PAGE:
Young David, orphaned en route to California, falls into the hands of medicine-show rascal Baltimore Dan. Years later, now a trained thief, he's adopted by eccentric 'Doc' Brown, retired ... See full summary »
In flashback from a 'Rebecca'-style beginning: Ellen Foster, visiting her aunt on the California coast, meets neighbor Jeff Cohalan and his ultramodern clifftop house. Ellen is strongly ... See full summary »
Prof. Andrew Gentling, in Los Angeles to help found a new college, is inveigled by old flame Catherine Sykes into a midnight drive. Next day Catherine is missing, believed killed; friend ... See full summary »
A young working girl, trying to just find a way to get a seat on the subway takes a baby doll to insure a way. Only she get stuck in a thick plot to sell an ad to a rich client who thinks ... See full summary »
Conceited film star Emery Slade was on top in 1932; in 1949, he's broke and still insufferable. Fox producer Crossman enlists Slade's aid to persuade broadway star Rosalie Brooks to star in the film "Bandwagon." But when Slade meets Julie Clarke, his assistant's onetime girlfriend, he decides she, not Rosalie, should get the part. No one can fathom his motives for this apparently selfless act, but there are a few tricks in the old fox yet...and he'll need them all. Written by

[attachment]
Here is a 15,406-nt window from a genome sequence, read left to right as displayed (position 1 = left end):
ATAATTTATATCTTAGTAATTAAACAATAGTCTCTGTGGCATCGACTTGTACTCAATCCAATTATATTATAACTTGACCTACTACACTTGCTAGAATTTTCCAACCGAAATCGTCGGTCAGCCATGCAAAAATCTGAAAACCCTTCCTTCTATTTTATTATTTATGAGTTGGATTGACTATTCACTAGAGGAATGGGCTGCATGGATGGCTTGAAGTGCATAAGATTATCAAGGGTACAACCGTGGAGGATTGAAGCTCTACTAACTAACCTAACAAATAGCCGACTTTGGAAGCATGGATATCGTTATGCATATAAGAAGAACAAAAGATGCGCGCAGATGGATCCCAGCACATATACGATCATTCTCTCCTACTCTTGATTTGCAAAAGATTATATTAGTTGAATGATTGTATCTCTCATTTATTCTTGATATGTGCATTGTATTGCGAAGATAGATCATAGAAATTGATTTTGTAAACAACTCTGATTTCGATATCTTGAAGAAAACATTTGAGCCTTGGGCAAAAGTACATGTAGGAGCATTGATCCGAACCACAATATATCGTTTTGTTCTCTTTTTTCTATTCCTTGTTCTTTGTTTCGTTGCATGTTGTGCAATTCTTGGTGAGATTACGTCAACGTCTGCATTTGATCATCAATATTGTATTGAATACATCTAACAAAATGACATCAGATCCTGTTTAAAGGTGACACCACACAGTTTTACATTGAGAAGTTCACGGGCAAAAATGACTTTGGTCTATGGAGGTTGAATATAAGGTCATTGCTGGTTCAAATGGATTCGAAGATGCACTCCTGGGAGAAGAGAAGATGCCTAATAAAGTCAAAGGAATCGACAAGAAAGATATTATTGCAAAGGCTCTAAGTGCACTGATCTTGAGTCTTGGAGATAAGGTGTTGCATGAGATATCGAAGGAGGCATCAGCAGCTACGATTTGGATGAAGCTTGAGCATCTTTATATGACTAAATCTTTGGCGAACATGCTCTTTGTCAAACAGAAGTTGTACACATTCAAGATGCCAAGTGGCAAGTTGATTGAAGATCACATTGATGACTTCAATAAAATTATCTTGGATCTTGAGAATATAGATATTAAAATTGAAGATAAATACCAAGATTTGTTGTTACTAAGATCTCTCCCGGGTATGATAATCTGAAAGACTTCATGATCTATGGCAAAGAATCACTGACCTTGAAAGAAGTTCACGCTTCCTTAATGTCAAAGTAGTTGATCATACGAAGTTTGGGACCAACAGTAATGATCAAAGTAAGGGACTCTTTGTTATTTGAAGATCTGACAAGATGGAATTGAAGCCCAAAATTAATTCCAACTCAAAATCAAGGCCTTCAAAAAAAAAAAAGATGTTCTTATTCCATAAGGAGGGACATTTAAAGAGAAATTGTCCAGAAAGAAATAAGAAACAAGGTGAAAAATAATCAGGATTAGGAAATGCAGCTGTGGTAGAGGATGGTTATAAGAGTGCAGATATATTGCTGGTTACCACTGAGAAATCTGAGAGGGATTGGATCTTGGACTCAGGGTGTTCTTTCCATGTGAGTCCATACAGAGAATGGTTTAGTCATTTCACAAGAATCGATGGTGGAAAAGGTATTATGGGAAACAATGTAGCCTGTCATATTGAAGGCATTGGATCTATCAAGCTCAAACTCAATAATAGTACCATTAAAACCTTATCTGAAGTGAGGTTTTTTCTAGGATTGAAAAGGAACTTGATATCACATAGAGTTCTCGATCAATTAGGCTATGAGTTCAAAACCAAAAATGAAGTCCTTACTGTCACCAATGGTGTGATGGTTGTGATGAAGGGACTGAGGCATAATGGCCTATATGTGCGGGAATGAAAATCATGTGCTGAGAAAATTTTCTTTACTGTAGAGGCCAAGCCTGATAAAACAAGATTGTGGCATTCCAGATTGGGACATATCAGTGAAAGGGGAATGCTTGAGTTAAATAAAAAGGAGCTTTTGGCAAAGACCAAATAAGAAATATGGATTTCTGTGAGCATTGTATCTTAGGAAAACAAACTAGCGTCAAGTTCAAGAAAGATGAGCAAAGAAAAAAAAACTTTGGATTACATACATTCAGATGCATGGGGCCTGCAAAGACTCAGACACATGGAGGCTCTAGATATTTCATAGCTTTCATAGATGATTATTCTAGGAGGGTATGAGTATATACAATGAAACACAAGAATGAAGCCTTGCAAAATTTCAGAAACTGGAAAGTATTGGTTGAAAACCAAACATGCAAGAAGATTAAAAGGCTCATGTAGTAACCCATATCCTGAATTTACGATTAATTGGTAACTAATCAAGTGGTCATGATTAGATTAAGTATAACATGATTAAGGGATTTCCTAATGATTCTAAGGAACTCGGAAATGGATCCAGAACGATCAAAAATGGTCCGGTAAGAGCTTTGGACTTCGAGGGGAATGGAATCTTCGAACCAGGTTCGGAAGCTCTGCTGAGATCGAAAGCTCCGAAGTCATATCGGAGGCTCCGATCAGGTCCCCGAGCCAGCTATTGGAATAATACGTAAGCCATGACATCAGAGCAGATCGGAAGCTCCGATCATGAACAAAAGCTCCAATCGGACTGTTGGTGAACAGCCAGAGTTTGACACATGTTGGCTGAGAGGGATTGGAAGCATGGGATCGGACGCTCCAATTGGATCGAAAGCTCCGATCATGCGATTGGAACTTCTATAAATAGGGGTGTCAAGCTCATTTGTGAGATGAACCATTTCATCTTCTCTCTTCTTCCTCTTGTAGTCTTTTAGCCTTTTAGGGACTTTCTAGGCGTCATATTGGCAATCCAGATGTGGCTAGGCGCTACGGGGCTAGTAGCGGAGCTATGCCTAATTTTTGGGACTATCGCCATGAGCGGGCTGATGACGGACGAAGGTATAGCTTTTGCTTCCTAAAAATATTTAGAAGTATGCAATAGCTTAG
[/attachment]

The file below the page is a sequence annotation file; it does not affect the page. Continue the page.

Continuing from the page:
Rod Crawford <firstname.lastname@example.org>
You! You! Just who do you think you are?
I know who I am, Mrs. Schlaghammer. What's more, I know who my father was. And that, around here, is a unique distinction.
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Hawaiian War Chant (Ta-Hu-Wa-Hu-Wai)
Original music by Prince Leleiohoku (song "Kaua i ka Huahua'i (We Two in the Spray)") (1860)
Revised music by Johnny Noble (1929)
Played during the second phone call from Catalina See more »
To the person, I think her name was Blanche, who complained in her first sentence posted here that "Dancing in the Dark" was shot in black and white, I think she might want to get her television checked--the version broadcast on the Fox Movie Channel was in Technicolor. Also, I did not think Betsy Drake was that bad. Neither did Cary Grant. He was married to her at the time--and for the ten years after the movie was released. Ms. Drake's singing, on the other hand, was not so good. She was dubbed with someone else's voice, and it looked like they used a double for her in the dancing scenes as well. Betsy Drake is still among the living, by the way. She is now in London having given up acting to become a writer and a psychologist. Cary Grant left Ms. Drake for Sophia Loren, who, as it happened, would not marry him. She preferred Carlo Ponti.
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